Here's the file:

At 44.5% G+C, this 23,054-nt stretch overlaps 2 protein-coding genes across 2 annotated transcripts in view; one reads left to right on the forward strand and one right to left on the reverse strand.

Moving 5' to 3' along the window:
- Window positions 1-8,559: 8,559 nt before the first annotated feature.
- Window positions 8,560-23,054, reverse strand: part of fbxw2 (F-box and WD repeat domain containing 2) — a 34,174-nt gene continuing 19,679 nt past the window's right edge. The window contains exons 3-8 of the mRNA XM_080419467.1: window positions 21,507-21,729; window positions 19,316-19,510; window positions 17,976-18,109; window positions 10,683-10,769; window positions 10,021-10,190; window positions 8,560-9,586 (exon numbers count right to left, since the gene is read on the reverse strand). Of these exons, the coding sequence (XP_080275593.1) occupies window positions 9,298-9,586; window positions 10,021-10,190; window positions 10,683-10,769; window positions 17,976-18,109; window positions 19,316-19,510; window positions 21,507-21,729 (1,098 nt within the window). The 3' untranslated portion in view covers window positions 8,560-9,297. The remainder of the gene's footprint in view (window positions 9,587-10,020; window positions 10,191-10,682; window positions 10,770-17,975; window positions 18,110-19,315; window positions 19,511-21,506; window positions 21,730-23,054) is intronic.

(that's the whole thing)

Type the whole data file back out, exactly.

At 44.5% G+C, this 23,054-nt stretch overlaps 2 protein-coding genes across 2 annotated transcripts in view; one reads left to right on the forward strand and one right to left on the reverse strand.

Moving 5' to 3' along the window:
- Window positions 1-8,559: 8,559 nt before the first annotated feature.
- Window positions 8,560-23,054, reverse strand: part of fbxw2 (F-box and WD repeat domain containing 2) — a 34,174-nt gene continuing 19,679 nt past the window's right edge. The window contains exons 3-8 of the mRNA XM_080419467.1: window positions 21,507-21,729; window positions 19,316-19,510; window positions 17,976-18,109; window positions 10,683-10,769; window positions 10,021-10,190; window positions 8,560-9,586 (exon numbers count right to left, since the gene is read on the reverse strand). Of these exons, the coding sequence (XP_080275593.1) occupies window positions 9,298-9,586; window positions 10,021-10,190; window positions 10,683-10,769; window positions 17,976-18,109; window positions 19,316-19,510; window positions 21,507-21,729 (1,098 nt within the window). The 3' untranslated portion in view covers window positions 8,560-9,297. The remainder of the gene's footprint in view (window positions 9,587-10,020; window positions 10,191-10,682; window positions 10,770-17,975; window positions 18,110-19,315; window positions 19,511-21,506; window positions 21,730-23,054) is intronic.